davethecomposer

> I am fine with classical music , and the guitare I practice with is a classical one already. Excellent! > By the way , I know the situation is different here and there : but we don't pay for school in Algeria , it's free by law. That is awesome. School here in the US is so expensive and people end up taking out huge loans that take decades to pay back. I'm fortunate that I am older now and school wasn't as expensive when I was younger. > which engineering domain exactly ? Was it related to music ? Or did you make a complete career change ? It was Electrical Engineering and there was absolutely no connection to music. My switch was completely out of nowhere. > I am very likely to get into a music related STEM field a this point in my thoughts That seems like a reasonable choice. Hopefully it gives you what you want and still provides enough flexibility should you want to go more into the music side later on. Good luck with things!


opalappleopamps

I’m gonna go against the grain with my advice: 1. If you feel that STEM is wrong, then you *must* follow your gut. You’ll have a lot of internal tension if you ignore yourself because the 99% told you to follow the status quo. Sometimes, you just get a vague feeling that the 99% is probably wrong, and sometimes you’re right. 2. You’re obviously very into topics where you can explore and discover all sorts of ideas, where there’s layers of complexity and a higher bar for understanding. This makes STEM and music both decent choices. The main difference is that music allows for *expression* whereas STEM is mainly about *repetition and documentation.*


0ReiNa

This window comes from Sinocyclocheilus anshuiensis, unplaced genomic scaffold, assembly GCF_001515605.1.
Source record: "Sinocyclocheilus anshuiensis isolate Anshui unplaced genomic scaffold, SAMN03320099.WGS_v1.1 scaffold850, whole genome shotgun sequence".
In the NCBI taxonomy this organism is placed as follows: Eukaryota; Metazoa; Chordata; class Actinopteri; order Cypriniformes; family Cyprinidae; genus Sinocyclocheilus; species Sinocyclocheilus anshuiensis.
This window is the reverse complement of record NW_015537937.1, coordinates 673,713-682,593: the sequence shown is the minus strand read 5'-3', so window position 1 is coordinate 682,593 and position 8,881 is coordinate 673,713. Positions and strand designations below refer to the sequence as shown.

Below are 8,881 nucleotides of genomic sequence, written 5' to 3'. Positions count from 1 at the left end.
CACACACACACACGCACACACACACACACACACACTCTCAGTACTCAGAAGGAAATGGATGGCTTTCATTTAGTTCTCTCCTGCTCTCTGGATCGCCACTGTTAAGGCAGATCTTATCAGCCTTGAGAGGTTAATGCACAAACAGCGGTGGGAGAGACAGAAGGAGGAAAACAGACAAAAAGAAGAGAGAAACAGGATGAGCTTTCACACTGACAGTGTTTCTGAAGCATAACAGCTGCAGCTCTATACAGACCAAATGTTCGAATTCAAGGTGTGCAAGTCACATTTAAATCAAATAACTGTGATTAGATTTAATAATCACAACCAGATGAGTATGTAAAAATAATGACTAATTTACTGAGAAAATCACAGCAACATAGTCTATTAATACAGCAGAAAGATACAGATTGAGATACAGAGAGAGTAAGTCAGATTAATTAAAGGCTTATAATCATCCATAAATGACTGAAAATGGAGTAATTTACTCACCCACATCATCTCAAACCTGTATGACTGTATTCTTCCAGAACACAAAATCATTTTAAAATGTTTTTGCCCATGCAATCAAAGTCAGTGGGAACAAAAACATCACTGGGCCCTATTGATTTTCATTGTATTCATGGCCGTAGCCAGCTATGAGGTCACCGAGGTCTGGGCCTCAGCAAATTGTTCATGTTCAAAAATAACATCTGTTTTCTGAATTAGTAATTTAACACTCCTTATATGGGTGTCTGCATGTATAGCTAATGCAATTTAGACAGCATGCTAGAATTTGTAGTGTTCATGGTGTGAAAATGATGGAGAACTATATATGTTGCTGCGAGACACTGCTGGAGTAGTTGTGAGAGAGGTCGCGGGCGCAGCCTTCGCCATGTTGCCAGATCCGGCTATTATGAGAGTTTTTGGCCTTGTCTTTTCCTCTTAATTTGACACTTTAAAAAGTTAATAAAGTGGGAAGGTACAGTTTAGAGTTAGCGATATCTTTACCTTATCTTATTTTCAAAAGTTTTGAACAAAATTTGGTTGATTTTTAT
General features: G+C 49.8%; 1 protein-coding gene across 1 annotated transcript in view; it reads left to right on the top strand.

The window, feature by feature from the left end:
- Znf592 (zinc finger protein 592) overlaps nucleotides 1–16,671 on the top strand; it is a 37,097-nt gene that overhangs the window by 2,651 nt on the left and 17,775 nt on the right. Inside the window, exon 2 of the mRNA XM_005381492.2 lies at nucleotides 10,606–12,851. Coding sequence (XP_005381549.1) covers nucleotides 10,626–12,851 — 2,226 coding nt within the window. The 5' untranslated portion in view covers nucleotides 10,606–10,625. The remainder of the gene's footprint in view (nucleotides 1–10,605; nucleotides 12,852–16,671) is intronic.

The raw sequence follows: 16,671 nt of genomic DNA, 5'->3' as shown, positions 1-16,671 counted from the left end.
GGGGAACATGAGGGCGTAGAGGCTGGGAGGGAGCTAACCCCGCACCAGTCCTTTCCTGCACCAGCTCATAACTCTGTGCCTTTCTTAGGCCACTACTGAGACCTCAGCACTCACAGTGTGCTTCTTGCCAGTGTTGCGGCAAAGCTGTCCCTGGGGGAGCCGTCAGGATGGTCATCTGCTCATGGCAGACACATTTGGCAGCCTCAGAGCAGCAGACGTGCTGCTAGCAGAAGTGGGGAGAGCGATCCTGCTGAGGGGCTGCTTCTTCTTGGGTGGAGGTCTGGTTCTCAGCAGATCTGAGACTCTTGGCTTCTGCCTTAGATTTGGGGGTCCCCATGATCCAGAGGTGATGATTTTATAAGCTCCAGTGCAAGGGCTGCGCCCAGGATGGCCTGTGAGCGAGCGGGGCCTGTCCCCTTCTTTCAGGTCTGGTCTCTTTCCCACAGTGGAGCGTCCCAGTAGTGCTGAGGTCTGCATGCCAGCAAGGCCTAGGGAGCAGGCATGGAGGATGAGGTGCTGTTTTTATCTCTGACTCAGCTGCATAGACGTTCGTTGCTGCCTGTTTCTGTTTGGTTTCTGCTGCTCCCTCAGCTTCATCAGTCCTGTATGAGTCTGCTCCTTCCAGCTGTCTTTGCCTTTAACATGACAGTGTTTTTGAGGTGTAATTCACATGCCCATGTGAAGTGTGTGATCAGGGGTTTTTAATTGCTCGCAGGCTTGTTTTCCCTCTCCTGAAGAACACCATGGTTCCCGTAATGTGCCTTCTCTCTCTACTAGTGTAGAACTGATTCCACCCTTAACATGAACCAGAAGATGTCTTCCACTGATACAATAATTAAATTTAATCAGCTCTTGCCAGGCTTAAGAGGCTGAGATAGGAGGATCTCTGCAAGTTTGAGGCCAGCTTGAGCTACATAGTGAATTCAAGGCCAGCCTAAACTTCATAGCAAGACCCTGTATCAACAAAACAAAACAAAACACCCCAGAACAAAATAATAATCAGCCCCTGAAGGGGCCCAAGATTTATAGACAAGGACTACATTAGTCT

It's not that I hate **STEM** to see it as "absolutely wrong" because I still like maths and physics and certain things that touch to computers. I don't know why I get this feeling though , it's basically : *"I still like* ***STEM*** *but I hate the fact of learning and pursuing it at university so since I also like music : if I am going to go to a superior studies place I had rather go for the music institute"* I have always hated going to school but I was forced to go , not that I hated learning *(any kid would go crazy to learn new stuff I bet and I didn't lack that curiosity and enthusiasm as a kid back then)* but I just hated schools *(whenever I think about it , I just can't help but hate my parents for it)* and being forced to go there over 12 years probably made me loathe the idea of getting into one once more and messed me up a bit , but I didn't feel that repulsion towards the institute of music so I got a bit attached to it. I am thinking *"for once that I want to attend to a school maybe I should try it especially that I have few other reasons of different intensities to join it".* The reason why the title of my post contained "**relief**" in *"Are there people who switched career to music for the sake of relief ?"* is what I mentioned about schools , I don't know if it's considered as a trauma or something but I definitely feel repulsion towards the university that parents want me to attend to ,if anything that feeling of repulsion I can be sure of it. It's not **STEM** that makes me feel bad , it's the idea of attending a school that doesn't feel "safe" or "special" *(by "safe" I don't mean non-dangerous in the terms of public security , I mean it in the meaning of "comfortable for one's mind" ; but I didn't try it so I can't tell but I don't want to try it as well...I am just sure that if the field of music offered more opportunities for careers I wouldn't hesitate a second to pick the institute that feels safe but I might need to suck it up like these past 12 years even if I don't like it , idk I should think more)*